The liver extract of chicks, Gallus domesticus, suffering from hydropericardium syndrome (HPS) was inoculated intraperitoneally into healthy chicks to produce HPS. After inoculation the blood serum and the pericardial fluid of the newly infected chicks were analyzed, at regular intervals for a total period of 72 hours for concentration of proteins, $K^+$ ions, $Na^+$ ions and the LDH activity. The protein content was significantly decreased both in the blood serum (30%) and the pericardial fluid (39%) within 24 hours of inoculation, which was then maintained during the subsequent period. The $K^+$ ions and the LDH activity, on the other hand, were significantly increased in the blood serum (26% and 169%, respectively) as well as the pericardial fluid (131% and 217%, respectively) within 24 hours of inoculation. After 72 hours this increase was, respectively, 43% and 191% in blood serum, and 153% and 200% in the pericardial fluid. Accumulation of $K^+$ ions, and decrease of protein and $Na^+$ ions in the pericardial fluid indicate homoestatic imbalance, which may prove fatal. The increased LDH activity is indicative of heptocytic damage.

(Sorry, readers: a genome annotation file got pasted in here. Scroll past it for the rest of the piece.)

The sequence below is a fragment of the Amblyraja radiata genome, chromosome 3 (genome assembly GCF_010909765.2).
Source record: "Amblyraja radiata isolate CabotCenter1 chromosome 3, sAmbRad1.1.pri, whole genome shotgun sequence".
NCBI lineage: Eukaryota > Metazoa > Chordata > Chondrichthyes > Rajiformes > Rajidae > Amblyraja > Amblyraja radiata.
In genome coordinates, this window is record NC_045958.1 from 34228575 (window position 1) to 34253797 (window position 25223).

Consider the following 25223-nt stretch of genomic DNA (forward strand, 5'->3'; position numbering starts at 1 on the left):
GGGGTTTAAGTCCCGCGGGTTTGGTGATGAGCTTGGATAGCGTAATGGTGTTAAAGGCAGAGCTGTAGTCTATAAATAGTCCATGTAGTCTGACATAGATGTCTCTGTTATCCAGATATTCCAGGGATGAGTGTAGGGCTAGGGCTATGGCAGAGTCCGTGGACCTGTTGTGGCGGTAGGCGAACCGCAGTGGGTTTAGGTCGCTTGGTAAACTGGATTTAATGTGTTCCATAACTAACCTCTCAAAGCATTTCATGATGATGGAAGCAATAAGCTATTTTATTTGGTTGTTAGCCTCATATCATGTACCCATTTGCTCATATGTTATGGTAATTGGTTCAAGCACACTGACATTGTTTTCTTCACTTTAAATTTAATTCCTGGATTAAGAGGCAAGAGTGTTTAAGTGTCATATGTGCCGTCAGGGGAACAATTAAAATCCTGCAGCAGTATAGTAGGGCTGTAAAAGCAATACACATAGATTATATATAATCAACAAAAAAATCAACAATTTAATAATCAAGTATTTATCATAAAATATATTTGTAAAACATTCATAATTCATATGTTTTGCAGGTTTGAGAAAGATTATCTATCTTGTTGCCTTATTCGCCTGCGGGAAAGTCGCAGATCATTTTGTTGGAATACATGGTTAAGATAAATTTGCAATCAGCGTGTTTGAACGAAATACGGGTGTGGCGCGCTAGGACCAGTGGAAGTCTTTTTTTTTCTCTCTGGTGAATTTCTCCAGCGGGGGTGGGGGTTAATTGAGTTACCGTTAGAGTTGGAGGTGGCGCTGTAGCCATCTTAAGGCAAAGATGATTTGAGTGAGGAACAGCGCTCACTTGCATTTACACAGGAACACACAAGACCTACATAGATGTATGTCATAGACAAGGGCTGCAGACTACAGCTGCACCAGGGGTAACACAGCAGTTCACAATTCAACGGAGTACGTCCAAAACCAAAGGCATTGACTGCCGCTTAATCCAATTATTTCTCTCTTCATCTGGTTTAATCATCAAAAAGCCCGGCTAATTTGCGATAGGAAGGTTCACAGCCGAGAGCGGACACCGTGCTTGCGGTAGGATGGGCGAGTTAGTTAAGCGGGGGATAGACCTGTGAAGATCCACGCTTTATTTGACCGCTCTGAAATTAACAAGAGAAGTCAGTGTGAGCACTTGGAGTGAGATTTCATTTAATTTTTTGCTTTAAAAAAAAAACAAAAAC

Gallus domesticus;Hydropericardium Syndrome;LDH Activity;$Na^+$ and $K^+$ Content;Pericardial Fluid